The tale of the fox and the swan
PUBLISHED: 09:50 16 February 2007 | UPDATED: 22:34 28 May 2010
I heard an interesting tale recently from a couple of friends involving a fox and a mute swan, which I thought I d share with you this week. They were visiting some gravel pits close to Needingworth and spotted a fox lying dead on some short grass next to
I heard an interesting tale recently from a couple of friends involving a fox and a mute swan, which I thought I'd share with you this week.
They were visiting some gravel pits close to Needingworth and spotted a fox lying dead on some short grass next to one of the pits.
Closer inspection revealed that the animal, a fully-grown dog fox, had a mouthful of swan feathers, but they could spot no visible signs of injury anywhere on it.
It was in perfect condition, so their first impressions were ones of wondering what could possibly have happened to the wily predator.
They then spotted a mute swan swimming on the adjacent pit with a wound to the back of its neck and the mystery was solved.
The fox must have made an attack on the swan while it was on land and while trying to deliver the fatal bite to its neck, received a blow or, perhaps more likely, a series of blows from the swan.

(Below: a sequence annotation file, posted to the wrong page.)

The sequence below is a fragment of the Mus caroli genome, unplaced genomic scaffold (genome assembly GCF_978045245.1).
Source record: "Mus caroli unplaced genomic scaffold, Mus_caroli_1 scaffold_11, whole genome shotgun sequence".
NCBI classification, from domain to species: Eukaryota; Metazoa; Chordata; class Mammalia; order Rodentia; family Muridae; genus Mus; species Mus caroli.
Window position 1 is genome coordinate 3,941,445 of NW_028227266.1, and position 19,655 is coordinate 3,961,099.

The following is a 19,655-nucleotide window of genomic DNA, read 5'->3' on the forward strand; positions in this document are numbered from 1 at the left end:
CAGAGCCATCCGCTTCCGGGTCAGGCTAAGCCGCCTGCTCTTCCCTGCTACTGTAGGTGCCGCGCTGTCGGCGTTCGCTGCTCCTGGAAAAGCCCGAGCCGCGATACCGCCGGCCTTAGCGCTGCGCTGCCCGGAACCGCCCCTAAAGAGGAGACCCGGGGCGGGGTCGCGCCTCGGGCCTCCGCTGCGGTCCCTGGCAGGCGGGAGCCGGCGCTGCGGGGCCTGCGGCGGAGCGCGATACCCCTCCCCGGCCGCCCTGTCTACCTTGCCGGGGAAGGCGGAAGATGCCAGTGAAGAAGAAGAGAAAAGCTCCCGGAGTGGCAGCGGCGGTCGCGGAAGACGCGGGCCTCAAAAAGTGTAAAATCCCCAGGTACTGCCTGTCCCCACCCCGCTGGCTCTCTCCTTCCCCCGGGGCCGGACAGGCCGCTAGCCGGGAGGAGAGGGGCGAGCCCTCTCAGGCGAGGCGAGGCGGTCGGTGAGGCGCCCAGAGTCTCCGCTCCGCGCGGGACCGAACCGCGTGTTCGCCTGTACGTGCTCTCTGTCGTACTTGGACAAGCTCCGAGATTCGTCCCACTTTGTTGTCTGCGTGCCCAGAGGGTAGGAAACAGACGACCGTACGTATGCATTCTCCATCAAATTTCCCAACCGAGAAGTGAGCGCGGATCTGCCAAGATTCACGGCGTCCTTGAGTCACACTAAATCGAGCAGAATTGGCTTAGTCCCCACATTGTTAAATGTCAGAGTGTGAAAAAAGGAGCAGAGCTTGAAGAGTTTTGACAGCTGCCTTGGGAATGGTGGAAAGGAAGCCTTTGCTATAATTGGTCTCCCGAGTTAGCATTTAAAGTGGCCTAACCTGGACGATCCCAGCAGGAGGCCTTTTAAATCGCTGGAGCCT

It is said that swans wings can exert enough force to break a human's arm or leg, so these would seem to be the 'weapon' used in this instance.
I have never actually met anyone who has suffered the misfortune of having his or her limbs broken by a territorial swan, but I have certainly been chased before while unwittingly straying too close to a hidden nest or an out-of-sight party of cygnets.
I tried to do a bit of research to see how common it was for a fox to be killed by a mute swan.
I guessed it was quite an unusual occurrence, and I still haven't found any literature with evidence of this occurring.
No doubt it does happen, though, but when I have witnessed scuffles between foxes and swans, the fight has always ended in stalemate with the two going their separate ways and the fox going off with its tail firmly between its legs in search of an easier meal of a more manageable size.
Swans are more vulnerable when they are on land (as the individual in this case clearly was) and do not have the protective barrier of water to keep predators like foxes at bay.
Foxes can, and do swim, but they prefer to keep their feet dry whenever possible.
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